File Tagging. While still actively used by only one other TDLP vendor, file tagging is often seen as an antiquated and ineffective approach because it requires input from fallible end users to apply document classifications. Digital Guardian relies heavily on file classification and “tagging,” however, the process is automated and does not require user input. The classification process, which adds tags to files, provides a good starting point for policies. Tags can be applied based on any number of criteria, including automatic classification depending on where a file came from. For example, a CSV extract from a database containing sensitive data can automatically and permanently be tagged as “confidential.”
The Digital Guardian solution brings a high level of visibility to user actions and data handling. This increased context awareness can help companies find ways to improve data protection that otherwise may have gone unnoticed. This context awareness can also call attention to other problems within a protected network. Anomalous user behavior can be identified and may indicate a more serious cyber security problem, such as malicious outsiders living within an otherwise protected network.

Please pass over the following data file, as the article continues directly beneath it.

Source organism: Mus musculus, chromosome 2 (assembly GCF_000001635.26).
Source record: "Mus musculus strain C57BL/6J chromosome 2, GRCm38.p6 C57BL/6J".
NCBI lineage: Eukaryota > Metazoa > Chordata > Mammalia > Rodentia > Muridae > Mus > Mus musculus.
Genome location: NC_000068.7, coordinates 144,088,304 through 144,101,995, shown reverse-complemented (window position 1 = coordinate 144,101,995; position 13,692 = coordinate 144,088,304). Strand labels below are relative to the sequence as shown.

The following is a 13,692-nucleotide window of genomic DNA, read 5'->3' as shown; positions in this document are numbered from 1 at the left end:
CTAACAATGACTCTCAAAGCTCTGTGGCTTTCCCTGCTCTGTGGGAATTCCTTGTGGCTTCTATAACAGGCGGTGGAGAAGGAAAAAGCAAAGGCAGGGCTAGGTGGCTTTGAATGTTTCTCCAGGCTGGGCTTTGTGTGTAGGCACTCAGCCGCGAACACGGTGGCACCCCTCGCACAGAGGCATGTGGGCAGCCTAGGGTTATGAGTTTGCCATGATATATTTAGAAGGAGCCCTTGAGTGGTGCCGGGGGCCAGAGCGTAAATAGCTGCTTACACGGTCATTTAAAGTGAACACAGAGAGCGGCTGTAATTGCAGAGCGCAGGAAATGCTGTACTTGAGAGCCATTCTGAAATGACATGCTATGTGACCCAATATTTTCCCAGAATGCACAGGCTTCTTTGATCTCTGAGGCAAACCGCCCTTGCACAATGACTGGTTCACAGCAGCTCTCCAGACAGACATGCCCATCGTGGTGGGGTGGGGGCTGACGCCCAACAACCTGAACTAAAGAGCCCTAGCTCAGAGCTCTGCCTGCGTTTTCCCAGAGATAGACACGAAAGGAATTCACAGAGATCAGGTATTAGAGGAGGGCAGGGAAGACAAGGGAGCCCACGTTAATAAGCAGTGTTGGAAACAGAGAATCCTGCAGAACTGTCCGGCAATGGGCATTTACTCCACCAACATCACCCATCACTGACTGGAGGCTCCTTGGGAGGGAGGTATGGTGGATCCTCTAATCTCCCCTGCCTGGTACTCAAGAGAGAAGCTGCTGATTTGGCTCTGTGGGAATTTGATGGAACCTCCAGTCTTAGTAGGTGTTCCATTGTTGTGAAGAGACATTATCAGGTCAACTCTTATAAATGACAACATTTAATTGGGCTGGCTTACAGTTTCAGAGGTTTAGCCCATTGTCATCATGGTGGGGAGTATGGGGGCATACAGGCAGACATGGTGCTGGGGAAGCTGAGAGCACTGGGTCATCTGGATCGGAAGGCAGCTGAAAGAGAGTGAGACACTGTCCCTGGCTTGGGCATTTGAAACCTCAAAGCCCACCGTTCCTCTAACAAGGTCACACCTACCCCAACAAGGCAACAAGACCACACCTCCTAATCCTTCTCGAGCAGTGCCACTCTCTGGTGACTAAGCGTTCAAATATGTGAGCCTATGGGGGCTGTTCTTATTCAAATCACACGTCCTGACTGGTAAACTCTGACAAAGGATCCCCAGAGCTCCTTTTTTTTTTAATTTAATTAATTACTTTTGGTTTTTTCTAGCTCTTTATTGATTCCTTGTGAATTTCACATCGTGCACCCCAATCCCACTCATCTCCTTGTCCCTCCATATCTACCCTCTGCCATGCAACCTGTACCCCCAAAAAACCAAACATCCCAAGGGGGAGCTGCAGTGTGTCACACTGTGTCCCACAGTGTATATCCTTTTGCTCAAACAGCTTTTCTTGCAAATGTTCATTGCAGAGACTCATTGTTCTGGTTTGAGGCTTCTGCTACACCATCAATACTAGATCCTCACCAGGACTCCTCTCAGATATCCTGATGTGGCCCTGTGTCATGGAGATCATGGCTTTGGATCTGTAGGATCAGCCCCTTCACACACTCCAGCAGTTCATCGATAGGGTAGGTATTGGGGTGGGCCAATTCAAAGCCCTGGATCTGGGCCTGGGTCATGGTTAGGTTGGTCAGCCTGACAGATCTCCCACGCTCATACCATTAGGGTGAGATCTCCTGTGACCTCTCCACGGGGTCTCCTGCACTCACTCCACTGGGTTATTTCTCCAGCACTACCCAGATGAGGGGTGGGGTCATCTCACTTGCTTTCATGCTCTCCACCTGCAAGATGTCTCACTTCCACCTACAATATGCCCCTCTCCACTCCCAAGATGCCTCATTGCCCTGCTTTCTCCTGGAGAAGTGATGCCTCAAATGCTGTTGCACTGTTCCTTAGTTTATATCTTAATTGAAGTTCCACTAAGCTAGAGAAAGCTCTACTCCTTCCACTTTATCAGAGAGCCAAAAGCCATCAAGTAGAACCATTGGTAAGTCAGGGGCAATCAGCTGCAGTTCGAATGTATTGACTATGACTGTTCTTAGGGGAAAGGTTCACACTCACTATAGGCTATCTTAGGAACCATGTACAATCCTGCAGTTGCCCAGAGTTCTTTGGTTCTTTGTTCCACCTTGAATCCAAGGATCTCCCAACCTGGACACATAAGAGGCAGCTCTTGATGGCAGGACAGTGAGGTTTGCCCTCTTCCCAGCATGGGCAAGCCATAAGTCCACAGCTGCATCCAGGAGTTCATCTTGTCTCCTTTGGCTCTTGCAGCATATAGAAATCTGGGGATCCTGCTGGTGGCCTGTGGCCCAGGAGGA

The DG Agent employs a simple architecture, covering Windows, OS X and Linux, with no network integrations required. The solution can actively see and block sensitive data within SMTP, HTTP, HTTPS, FTP and other network protocols without an ICAP-compatible proxy or email integration. This is especially helpful for companies that do not have budget to add a proxy or simply prefer a proxy-free environment. The architecture reduces the need for a network monitoring device at each egress point, which can drive up hardware costs, increase architectural complexity and ongoing management.